Happy Pride Month! There is nothing I love more than a great queer YA Romance, because my God are there a zillion emotions packed into them, but also, it’s by far the area with most growing representation all around and it’s just doing the best things.
Georgia Peaches and Other Forbidden Fruit by Jaye Robin Brown
Religion and Romance collide in this sweet, funny, nuanced romance about a southern lesbian forced to go back into the closet when her radio host father remarries and moves them to a town smaller in both population and mind. She agrees for the promise of her own radio show, which she plans to use to reach out to other queer Christian youth, but when she falls for Mary Carlson, and Mary Carlson falls back, she’ll have to choose between the year she planned to have and the future she really wants. Light on the angst and heavy on the squee, this is the f/f YA romance you’ll back to over and over again. (For more great lesbian romance, check out Tell Me Again How a Crush Should Feel by Sara Farizan and Everything Leads to You by Nina LaCour.)
When the Moon Was Ours by Anna-Marie McLemore
If there’s a more gorgeous writer in YA right now, I haven’t found her. McLemore’s Magical Realism has become a stunning fixture in the category over the past few years, and this book in particular is just to die for. It alternates between the perspectives of queer cis Latina Miel, who grows roses from her wrists, and Desi trans boy Sam, who started out as a bacha posh—a girl from a family with no boys selected to live as one to be the son of the family—only to realize he’s been a boy all along. Their love story is a beautiful friends-to-lovers one, and it’s also fraught, as local girls blackmail Miel for her roses with the threat of blowing Sam’s cover. And if this is your introduction to McLemore, you are welcome; enjoy it and then go buy everything she’s ever written. (Despite the ending not being quite as Happily Ever After as is Romance convention, for another great romantic binary trans YA, definitely grab If I Was Your Girl by Meredith Russo, or for gay trans YA, Spy Stuff by Matthew J. Metzger. If SFF is more your thing, try Dreadnought by April Daniels.)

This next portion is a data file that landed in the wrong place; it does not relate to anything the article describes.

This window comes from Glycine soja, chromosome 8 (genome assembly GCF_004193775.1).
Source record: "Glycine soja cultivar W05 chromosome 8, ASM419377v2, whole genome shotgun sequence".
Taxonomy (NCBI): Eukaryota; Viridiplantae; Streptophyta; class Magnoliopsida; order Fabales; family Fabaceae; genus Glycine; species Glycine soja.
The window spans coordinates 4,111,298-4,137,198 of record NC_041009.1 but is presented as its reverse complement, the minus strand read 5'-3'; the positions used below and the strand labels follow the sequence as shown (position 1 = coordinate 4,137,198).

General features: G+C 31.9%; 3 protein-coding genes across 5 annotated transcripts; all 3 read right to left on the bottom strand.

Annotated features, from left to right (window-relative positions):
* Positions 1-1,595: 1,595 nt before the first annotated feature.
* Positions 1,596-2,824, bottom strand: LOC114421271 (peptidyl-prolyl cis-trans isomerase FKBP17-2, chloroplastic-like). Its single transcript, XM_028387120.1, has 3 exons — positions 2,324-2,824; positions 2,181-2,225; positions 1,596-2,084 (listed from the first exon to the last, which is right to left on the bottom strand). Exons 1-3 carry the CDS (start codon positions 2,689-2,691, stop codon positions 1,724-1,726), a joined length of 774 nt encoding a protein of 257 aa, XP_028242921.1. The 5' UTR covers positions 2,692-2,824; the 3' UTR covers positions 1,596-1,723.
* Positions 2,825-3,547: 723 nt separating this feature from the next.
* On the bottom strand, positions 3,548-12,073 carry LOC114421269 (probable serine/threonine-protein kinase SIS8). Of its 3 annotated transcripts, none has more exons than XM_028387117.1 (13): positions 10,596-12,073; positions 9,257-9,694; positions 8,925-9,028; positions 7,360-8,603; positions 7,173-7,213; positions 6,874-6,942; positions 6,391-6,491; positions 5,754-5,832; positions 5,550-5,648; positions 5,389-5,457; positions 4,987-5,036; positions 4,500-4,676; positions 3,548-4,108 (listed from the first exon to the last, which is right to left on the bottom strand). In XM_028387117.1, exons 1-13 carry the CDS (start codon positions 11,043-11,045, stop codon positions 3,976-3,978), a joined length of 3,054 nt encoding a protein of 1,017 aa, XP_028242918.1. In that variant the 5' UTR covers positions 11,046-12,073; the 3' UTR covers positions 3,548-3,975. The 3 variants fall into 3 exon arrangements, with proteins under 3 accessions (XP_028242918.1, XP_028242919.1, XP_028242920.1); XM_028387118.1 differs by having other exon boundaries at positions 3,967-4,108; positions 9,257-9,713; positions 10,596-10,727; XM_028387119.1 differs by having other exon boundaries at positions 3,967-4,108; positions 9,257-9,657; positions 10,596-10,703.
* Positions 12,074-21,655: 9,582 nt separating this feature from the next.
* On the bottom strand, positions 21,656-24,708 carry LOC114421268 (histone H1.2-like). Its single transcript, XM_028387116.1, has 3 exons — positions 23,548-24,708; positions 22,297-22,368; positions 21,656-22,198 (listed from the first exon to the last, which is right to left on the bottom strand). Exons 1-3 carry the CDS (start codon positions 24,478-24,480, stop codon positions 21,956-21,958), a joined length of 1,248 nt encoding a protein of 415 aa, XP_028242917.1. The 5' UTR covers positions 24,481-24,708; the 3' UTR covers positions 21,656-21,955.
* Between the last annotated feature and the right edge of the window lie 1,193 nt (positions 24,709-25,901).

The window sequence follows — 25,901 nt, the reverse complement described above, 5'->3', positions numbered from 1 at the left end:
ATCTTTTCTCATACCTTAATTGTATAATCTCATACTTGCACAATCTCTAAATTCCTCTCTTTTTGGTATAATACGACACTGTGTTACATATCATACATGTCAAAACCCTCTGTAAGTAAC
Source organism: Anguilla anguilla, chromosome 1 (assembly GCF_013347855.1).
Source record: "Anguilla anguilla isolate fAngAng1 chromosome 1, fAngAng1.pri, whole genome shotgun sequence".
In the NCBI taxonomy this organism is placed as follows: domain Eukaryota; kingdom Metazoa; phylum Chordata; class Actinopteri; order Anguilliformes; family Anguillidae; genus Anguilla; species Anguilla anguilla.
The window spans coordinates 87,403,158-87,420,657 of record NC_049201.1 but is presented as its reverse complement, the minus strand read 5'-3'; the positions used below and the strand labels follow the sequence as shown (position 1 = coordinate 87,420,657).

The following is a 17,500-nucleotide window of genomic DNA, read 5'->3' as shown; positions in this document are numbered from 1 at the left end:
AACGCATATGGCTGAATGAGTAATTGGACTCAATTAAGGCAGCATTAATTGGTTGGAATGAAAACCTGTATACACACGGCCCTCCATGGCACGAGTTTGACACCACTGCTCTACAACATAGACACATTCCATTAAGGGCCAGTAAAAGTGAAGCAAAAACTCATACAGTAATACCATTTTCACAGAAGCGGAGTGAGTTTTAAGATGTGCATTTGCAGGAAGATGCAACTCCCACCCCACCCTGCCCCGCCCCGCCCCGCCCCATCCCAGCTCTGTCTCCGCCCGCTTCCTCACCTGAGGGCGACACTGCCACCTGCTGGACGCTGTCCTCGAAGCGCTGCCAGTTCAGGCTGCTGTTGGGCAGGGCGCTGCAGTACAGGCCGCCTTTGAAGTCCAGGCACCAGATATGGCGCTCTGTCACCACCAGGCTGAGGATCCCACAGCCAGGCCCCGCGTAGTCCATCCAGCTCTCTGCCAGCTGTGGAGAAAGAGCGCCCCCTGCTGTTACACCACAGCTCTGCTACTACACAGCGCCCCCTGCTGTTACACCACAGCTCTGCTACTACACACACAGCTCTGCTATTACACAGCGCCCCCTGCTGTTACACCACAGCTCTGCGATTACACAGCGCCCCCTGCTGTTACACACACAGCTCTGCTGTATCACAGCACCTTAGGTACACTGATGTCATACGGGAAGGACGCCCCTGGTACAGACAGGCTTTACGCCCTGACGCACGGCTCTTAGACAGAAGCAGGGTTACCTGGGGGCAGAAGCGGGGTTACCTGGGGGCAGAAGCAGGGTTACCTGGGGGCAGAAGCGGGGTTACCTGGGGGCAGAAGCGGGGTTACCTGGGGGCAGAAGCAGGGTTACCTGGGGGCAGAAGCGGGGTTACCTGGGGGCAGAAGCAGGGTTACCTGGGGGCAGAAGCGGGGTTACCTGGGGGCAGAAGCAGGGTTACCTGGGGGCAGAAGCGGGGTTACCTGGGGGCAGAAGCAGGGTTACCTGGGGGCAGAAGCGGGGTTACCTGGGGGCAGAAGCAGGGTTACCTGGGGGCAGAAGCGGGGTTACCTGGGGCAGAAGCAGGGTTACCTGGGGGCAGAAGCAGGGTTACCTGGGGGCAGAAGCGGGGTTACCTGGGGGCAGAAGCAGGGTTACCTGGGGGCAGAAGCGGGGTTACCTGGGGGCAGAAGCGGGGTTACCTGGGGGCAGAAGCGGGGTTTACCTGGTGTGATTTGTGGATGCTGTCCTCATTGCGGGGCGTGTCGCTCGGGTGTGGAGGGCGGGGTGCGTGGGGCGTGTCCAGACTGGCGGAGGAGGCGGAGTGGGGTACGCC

Aristotle and Dante Discover the Secrets of the Universe by Benjamin Alire Saenz
This is one of the world’s most beloved gay YA books, and it’s not hard to see why. Good luck with your heart not turning into an ooey gooey mess at this story of two Latino boys in the 80s whose fast friendship turns to love only one of them never saw coming, and never thought possible for himself. If Saenz’s beautiful prose doesn’t sell you…nah, I’m just kidding, it’ll sell you. But the characters, including parents, in this one are what make it such a knockout. (For more great gay YA Romance, check out One Man Guy by Michael Barakiva, The Dangerous Art of Blending In by Angelo Surmelis, History is All You Left Me by Adam Silvera, Simon vs. the Homo Sapiens Agenda by Becky Albertalli, Last Seen Leaving by Caleb Roehrig for one with a thriller bent, and The Love Interest by Cale Dietrich if you dig one with a sci-fi angle.)
How to Make a Wish by Ashley Herring Blake